Its no secret that a shift of it work overseas has resulted in the loss of U.S. jobs. Many people across a broad spectrum of economic interests and ideologies have no desire to see the domestic talent pool shrink to levels that threaten the future of both IT vendors and enterprise users in the United States. Andy Grove, the chairman of Intel, itself a major overseas job creator, recently warned that without real vision and decisive action, the U.S. software and services industry could go the way of the steel industry.
Grove and many others see education as the key. Recently, senior Bush administration officials launched the Advanced Education Technology Initiative
in hopes of addressing the education issue. Convened under the aegis of the White House Science and Technology Council, the initiative will focus on fostering the development and deployment of advanced technologies in education and training in the United States and boosting the competitiveness of the U.S. work force.
“We will not achieve the benefits of these technologies within our current organizational and process paradigm in education and training,” said Philip Bond, undersecretary of commerce for technology, while addressing the National School Boards Associations Technology and Learning Conference recently. “Exploiting the full potential of these advanced technologies is likely to require fundamental rather than incremental reforms—a change in the business model of our learning enterprise.”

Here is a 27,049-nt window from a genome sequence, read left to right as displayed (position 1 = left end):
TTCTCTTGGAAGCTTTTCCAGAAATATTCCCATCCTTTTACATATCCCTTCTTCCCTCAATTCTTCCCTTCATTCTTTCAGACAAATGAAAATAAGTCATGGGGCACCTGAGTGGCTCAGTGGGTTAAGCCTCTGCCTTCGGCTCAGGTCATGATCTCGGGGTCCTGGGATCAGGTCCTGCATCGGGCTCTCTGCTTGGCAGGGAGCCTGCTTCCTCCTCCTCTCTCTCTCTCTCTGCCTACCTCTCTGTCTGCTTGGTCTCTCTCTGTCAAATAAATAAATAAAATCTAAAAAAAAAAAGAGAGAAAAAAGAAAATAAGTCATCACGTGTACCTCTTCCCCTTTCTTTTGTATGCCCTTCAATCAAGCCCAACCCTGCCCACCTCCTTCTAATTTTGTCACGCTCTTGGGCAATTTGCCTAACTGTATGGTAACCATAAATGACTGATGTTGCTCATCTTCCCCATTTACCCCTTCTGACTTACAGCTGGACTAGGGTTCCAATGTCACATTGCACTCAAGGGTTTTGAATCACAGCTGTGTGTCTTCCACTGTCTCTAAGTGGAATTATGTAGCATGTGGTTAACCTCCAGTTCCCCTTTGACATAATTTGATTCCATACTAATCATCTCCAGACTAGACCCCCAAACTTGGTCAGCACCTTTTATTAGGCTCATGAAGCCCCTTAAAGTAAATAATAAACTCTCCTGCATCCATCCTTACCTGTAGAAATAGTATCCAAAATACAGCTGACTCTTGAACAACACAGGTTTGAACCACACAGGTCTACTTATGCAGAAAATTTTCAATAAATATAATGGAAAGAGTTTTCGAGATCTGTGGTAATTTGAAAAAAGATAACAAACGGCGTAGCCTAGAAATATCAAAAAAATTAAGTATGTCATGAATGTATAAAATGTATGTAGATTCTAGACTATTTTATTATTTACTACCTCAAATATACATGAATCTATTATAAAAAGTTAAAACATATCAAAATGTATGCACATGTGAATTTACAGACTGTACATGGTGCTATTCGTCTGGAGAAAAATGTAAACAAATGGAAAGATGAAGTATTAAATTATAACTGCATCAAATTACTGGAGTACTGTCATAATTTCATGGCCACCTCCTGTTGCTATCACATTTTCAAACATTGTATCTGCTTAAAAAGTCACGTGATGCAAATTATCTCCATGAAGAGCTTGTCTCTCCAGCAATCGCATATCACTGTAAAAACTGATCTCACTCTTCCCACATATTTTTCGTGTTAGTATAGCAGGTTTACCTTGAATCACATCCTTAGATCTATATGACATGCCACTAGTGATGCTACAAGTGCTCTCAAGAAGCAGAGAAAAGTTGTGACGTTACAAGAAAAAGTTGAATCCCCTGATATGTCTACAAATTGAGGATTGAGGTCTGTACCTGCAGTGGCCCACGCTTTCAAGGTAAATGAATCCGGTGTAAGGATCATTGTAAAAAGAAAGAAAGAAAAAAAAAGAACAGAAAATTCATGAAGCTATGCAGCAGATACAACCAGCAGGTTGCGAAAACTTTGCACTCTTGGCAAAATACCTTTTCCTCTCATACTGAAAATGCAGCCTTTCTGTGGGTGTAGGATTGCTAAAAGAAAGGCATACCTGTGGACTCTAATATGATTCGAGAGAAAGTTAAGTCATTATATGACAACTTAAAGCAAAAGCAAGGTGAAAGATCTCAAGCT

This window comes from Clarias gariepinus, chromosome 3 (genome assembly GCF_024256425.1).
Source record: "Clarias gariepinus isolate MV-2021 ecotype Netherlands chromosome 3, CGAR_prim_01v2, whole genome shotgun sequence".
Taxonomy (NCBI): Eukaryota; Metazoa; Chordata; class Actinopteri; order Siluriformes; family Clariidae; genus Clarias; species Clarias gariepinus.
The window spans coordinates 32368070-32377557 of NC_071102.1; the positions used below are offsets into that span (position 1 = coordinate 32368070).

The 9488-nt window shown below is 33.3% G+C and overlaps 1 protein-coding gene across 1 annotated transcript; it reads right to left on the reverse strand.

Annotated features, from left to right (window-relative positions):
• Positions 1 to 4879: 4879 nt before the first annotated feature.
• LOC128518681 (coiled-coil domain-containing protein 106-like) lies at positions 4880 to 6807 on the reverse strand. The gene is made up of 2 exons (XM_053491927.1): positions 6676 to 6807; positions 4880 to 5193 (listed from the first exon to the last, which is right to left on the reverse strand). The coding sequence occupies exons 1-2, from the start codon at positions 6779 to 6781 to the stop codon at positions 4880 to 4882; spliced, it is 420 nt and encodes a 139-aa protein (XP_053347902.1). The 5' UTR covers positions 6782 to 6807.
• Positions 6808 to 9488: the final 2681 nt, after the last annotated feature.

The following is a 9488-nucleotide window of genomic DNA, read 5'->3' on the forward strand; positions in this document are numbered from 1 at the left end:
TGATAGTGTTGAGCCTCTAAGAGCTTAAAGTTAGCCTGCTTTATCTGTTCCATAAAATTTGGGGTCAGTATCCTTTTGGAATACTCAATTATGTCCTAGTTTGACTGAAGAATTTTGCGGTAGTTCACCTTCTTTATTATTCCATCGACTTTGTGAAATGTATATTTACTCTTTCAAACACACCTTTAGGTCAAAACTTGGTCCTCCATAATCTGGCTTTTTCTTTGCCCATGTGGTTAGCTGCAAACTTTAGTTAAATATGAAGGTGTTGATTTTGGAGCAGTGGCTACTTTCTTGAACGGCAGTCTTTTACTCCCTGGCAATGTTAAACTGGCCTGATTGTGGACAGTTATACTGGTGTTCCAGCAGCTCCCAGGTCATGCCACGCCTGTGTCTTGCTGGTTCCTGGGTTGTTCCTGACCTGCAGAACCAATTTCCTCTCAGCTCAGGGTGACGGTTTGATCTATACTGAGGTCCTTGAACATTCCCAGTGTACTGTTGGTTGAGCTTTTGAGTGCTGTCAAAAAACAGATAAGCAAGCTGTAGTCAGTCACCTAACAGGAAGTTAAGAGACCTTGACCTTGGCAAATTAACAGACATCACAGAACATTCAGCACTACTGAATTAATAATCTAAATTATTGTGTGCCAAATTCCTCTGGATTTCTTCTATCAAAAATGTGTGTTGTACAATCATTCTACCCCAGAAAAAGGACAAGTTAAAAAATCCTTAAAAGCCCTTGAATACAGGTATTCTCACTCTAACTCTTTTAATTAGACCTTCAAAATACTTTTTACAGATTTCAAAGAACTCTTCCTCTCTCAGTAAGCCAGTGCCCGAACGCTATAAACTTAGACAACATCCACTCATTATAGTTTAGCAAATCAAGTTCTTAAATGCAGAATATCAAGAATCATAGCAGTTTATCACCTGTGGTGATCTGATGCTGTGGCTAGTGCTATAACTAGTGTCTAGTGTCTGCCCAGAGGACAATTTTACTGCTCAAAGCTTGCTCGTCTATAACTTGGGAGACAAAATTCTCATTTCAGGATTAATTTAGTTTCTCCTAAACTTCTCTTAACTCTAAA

Were all for training Americans to fill the best jobs available in the information economy. However, we hope Bond understands just how much fundamental change will be required to ensure American workers have the technical prowess that will enable them to compete with their global counterparts.
The government has long been in the habit of throwing federal money at the technology education problem. During the Clinton administration, earmarking millions of dollars for tech ed was the cost of raising the H-1B visa quota. That money, poorly targeted, has done little to sharpen the U.S. competitive edge.
As we urged during the Clinton years, a sustained effort will be required, one that lasts not years but decades. It must go hand in hand with educational initiatives such as the No Child Left Behind Act. And we must see to it that U.S. taxpayer money is encouraging and underwriting U.S. engineering students. Federal dollars should also support continuing education in tomorrows—not yesterdays—skills.
At the recent Gartner symposium, Intel CEO Craig Barrett said, “We should staple a green card to the diplomas of foreign students.” Hes right. Instead of educating foreign students, often at taxpayer expense, then sending them away, we should welcome them as permanent residents. Visionaries like Grove and Barrett see the writing on the wall. We should listen to them before it is too late.
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